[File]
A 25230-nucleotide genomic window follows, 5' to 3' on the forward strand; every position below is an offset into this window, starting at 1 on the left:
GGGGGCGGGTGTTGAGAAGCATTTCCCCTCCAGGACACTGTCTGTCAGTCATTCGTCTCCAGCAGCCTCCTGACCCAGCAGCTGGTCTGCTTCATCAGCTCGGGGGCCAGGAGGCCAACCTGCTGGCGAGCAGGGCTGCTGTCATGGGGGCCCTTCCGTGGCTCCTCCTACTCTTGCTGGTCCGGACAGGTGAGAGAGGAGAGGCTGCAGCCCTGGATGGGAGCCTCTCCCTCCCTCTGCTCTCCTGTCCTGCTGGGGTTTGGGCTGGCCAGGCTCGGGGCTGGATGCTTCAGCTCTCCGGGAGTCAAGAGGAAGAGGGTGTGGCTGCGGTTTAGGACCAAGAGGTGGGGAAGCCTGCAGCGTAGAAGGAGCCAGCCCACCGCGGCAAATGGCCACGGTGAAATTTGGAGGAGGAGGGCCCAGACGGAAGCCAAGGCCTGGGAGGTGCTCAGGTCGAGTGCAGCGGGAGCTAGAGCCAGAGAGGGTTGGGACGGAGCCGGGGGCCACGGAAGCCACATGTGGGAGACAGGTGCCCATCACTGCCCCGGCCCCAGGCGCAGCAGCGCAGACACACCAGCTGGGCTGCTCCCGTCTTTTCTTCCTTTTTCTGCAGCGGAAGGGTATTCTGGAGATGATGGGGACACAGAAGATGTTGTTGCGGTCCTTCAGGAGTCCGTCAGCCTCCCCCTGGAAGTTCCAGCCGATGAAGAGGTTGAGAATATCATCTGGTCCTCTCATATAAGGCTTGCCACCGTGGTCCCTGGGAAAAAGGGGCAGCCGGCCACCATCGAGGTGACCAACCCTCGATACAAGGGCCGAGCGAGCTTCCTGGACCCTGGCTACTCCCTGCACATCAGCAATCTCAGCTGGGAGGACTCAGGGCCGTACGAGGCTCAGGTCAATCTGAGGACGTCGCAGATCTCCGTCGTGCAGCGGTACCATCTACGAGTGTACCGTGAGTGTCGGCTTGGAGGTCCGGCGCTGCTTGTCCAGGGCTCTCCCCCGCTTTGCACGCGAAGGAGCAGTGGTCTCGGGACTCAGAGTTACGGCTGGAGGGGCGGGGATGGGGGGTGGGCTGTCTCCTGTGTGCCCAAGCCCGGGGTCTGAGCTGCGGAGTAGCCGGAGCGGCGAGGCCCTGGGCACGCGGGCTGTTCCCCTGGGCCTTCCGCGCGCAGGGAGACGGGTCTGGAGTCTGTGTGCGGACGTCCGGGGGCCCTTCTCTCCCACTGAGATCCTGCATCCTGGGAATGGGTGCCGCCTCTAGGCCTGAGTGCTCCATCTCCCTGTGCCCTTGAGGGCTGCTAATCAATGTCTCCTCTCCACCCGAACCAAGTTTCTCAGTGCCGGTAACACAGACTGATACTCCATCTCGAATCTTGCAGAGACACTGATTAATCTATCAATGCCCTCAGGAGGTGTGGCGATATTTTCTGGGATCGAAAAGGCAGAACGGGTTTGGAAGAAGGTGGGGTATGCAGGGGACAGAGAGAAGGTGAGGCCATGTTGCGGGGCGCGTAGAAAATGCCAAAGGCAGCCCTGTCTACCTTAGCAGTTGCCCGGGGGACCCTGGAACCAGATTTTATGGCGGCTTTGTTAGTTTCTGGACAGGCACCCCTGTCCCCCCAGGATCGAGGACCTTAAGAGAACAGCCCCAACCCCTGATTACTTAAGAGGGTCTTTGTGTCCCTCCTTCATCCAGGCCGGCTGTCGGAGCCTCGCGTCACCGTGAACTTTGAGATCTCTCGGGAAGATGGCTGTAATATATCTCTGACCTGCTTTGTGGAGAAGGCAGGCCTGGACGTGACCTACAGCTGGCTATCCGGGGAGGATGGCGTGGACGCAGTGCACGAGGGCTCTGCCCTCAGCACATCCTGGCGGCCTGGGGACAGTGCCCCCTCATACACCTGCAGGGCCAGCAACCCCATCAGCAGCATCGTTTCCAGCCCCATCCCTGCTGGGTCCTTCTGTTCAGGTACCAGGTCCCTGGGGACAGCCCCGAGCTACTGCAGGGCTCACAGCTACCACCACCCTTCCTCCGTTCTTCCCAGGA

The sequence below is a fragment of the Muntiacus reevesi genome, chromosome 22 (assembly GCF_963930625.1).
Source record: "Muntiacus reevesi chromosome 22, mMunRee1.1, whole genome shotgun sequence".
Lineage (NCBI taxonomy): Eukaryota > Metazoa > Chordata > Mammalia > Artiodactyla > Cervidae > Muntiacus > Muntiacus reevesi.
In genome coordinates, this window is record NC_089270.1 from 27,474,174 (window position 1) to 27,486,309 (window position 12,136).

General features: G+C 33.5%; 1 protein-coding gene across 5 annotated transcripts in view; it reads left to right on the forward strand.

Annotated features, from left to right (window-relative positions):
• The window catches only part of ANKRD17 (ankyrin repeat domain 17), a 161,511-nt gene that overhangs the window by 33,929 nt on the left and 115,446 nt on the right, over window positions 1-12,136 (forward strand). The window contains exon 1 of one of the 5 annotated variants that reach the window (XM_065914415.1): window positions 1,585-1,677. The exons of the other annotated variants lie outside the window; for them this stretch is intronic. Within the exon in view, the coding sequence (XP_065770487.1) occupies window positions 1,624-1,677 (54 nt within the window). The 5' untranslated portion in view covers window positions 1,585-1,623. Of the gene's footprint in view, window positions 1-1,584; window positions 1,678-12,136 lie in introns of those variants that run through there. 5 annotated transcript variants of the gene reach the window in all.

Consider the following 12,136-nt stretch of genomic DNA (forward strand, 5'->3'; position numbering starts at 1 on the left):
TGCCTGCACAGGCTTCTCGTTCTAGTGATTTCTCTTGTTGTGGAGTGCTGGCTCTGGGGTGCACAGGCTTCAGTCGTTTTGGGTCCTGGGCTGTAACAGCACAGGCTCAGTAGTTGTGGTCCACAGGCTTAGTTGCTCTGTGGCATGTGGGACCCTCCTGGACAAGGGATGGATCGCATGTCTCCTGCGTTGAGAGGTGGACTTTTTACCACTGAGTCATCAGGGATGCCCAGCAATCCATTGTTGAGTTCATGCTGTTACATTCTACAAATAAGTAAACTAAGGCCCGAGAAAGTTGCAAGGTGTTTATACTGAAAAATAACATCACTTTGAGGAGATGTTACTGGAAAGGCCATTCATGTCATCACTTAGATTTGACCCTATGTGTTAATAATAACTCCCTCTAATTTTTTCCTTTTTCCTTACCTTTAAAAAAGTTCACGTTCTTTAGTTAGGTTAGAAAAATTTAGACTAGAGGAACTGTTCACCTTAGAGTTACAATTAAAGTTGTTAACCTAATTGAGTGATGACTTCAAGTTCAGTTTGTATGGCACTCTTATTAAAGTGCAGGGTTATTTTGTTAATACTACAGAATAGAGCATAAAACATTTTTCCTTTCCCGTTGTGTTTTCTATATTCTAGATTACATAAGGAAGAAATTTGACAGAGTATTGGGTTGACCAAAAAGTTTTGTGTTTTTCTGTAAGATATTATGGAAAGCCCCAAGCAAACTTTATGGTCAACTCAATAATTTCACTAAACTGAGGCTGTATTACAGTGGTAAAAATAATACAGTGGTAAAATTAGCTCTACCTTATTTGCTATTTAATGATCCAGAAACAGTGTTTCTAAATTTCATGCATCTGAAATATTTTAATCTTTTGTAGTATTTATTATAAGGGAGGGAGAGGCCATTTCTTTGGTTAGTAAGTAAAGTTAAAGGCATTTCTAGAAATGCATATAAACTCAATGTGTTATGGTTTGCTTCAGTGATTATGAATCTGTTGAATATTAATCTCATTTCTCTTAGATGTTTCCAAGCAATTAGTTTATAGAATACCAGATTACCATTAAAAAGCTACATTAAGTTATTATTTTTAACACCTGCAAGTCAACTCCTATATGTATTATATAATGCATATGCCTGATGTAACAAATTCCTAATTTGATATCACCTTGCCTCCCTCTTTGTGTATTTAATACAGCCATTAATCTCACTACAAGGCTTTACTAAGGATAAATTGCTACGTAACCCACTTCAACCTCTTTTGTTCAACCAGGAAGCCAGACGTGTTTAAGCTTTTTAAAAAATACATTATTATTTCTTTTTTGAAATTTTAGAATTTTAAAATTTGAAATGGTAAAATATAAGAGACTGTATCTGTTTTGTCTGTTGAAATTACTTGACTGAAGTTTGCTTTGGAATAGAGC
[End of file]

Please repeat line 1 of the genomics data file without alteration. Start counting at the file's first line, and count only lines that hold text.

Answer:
A 25230-nucleotide genomic window follows, 5' to 3' on the forward strand; every position below is an offset into this window, starting at 1 on the left: